Inderscience Publishers

Complex and useful polymer micro- and nanostructures via nanoimprint lithography

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Courtesy of Inderscience Publishers

This paper presents an overview on three major fabrication techniques developed in our laboratory for achieving complex polymeric structures using nanoimprint lithography (NIL), namely reversal imprinting, combinatorial-mould imprinting and sequential imprinting. The key strategy employed by all three techniques is the use of conventional two-dimensional (2D) molds to achieve greater degrees of complexity than are ordinarily achievable with conventional imprinting techniques. For example, reversal imprinting combined with colloidal self-assembly allows for structures that have variations with depth as well as scale. Combinatorial-mould imprinting enables the fabrication of three-dimensional (3D) structures that have variations in length, width as well as depth. Sequential imprinting enables hierarchical structures that have scale-dependent variations and complexity. 3D structures, hierarchical structures, and combinations thereof are obtained in fewer processing steps and without the use of a sacrificial component or process.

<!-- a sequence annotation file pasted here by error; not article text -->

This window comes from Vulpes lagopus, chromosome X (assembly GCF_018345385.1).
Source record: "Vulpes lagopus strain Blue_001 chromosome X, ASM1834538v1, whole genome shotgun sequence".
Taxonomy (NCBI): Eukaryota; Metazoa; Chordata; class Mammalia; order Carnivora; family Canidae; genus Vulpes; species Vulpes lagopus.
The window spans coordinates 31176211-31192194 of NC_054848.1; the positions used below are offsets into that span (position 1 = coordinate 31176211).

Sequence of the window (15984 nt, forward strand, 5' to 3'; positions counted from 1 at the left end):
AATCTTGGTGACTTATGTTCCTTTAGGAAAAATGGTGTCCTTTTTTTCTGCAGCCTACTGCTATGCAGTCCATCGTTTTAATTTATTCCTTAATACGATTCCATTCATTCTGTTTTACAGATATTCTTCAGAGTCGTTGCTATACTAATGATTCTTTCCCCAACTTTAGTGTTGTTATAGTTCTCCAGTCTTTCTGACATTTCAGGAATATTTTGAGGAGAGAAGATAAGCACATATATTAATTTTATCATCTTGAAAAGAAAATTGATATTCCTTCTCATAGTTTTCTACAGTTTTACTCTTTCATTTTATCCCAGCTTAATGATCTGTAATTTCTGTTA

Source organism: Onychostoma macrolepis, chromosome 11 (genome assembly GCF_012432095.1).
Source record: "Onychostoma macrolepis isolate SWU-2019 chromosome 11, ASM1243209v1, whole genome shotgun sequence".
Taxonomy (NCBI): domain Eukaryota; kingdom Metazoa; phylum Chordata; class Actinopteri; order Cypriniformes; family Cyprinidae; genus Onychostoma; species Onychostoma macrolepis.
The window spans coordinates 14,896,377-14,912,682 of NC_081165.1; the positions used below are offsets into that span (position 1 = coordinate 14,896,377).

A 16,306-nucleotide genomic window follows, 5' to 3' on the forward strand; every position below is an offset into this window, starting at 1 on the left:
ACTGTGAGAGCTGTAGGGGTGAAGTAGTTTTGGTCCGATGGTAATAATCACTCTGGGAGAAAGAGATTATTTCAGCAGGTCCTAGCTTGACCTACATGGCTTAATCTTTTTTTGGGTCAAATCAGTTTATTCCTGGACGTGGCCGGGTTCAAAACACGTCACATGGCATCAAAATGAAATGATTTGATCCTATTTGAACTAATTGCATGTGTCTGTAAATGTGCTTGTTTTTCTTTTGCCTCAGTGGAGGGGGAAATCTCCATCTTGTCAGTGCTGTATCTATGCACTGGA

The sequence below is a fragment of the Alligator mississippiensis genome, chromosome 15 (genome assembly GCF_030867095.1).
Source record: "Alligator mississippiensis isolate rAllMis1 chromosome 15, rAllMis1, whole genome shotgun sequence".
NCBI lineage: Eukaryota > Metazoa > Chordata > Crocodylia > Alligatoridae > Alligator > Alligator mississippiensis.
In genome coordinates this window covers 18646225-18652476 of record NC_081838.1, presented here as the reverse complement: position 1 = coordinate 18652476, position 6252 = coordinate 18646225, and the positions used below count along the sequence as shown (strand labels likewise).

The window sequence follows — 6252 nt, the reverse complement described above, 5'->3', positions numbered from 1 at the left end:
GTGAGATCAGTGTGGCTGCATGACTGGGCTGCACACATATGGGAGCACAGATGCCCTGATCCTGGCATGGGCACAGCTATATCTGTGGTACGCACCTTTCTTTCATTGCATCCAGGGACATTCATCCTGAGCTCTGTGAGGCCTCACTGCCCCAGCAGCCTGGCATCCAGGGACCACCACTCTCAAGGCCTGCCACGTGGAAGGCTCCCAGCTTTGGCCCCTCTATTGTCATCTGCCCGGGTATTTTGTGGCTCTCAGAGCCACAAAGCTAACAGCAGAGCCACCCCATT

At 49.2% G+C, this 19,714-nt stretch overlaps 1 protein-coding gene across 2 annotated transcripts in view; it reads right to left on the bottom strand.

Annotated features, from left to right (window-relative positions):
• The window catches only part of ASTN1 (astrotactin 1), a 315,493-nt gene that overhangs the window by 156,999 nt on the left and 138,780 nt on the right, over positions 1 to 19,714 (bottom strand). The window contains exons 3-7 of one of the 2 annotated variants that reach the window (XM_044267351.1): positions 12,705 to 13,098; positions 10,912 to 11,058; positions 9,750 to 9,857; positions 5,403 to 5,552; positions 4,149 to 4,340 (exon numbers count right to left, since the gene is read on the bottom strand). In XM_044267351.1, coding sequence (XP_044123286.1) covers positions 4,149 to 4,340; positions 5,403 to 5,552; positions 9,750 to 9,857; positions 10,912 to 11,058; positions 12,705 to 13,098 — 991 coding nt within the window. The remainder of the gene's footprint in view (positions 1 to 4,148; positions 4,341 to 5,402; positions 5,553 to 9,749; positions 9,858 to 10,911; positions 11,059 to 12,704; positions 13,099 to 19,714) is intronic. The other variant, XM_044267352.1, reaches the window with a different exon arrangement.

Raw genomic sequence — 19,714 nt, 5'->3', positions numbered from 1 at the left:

Keywords: nanoimprint lithography, 2D, 3D, hierarchical structures, polymers, polymer microstructures, polymer nanostructures, nanotechnology, reversal imprinting, combinatorial mould imprinting, sequential imprinting, colloidal self-assembly

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